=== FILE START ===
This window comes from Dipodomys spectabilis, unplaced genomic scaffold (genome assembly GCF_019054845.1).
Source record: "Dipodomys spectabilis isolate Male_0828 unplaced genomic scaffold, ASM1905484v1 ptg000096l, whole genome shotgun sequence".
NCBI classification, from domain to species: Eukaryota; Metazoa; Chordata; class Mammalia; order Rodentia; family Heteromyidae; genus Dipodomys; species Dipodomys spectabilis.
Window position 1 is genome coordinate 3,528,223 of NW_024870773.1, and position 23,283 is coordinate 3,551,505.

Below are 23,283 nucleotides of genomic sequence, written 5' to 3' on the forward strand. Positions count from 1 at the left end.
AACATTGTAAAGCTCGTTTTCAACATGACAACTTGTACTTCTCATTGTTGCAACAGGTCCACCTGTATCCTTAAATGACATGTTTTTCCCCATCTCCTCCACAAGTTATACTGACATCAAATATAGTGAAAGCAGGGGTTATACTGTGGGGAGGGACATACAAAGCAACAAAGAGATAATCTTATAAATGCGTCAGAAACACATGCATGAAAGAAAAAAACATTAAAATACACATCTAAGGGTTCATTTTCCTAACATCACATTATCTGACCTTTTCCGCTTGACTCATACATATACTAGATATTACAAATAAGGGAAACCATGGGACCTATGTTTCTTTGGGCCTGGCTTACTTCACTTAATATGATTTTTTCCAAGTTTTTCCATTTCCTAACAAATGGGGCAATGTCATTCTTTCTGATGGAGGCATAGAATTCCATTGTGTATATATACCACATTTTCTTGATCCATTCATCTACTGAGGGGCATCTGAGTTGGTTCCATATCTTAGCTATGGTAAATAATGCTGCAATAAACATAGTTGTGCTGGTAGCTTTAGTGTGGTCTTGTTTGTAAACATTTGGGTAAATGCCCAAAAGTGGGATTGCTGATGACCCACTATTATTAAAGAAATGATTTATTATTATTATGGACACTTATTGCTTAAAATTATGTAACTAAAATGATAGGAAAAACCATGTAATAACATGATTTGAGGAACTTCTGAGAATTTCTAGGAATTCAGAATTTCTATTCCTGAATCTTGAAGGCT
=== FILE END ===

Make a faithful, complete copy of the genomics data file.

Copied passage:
This window comes from Dipodomys spectabilis, unplaced genomic scaffold (genome assembly GCF_019054845.1).
Source record: "Dipodomys spectabilis isolate Male_0828 unplaced genomic scaffold, ASM1905484v1 ptg000096l, whole genome shotgun sequence".
NCBI classification, from domain to species: Eukaryota; Metazoa; Chordata; class Mammalia; order Rodentia; family Heteromyidae; genus Dipodomys; species Dipodomys spectabilis.
Window position 1 is genome coordinate 3,528,223 of NW_024870773.1, and position 23,283 is coordinate 3,551,505.

Below are 23,283 nucleotides of genomic sequence, written 5' to 3' on the forward strand. Positions count from 1 at the left end.
AACATTGTAAAGCTCGTTTTCAACATGACAACTTGTACTTCTCATTGTTGCAACAGGTCCACCTGTATCCTTAAATGACATGTTTTTCCCCATCTCCTCCACAAGTTATACTGACATCAAATATAGTGAAAGCAGGGGTTATACTGTGGGGAGGGACATACAAAGCAACAAAGAGATAATCTTATAAATGCGTCAGAAACACATGCATGAAAGAAAAAAACATTAAAATACACATCTAAGGGTTCATTTTCCTAACATCACATTATCTGACCTTTTCCGCTTGACTCATACATATACTAGATATTACAAATAAGGGAAACCATGGGACCTATGTTTCTTTGGGCCTGGCTTACTTCACTTAATATGATTTTTTCCAAGTTTTTCCATTTCCTAACAAATGGGGCAATGTCATTCTTTCTGATGGAGGCATAGAATTCCATTGTGTATATATACCACATTTTCTTGATCCATTCATCTACTGAGGGGCATCTGAGTTGGTTCCATATCTTAGCTATGGTAAATAATGCTGCAATAAACATAGTTGTGCTGGTAGCTTTAGTGTGGTCTTGTTTGTAAACATTTGGGTAAATGCCCAAAAGTGGGATTGCTGATGACCCACTATTATTAAAGAAATGATTTATTATTATTATGGACACTTATTGCTTAAAATTATGTAACTAAAATGATAGGAAAAACCATGTAATAACATGATTTGAGGAACTTCTGAGAATTTCTAGGAATTCAGAATTTCTATTCCTGAATCTTGAAGGCT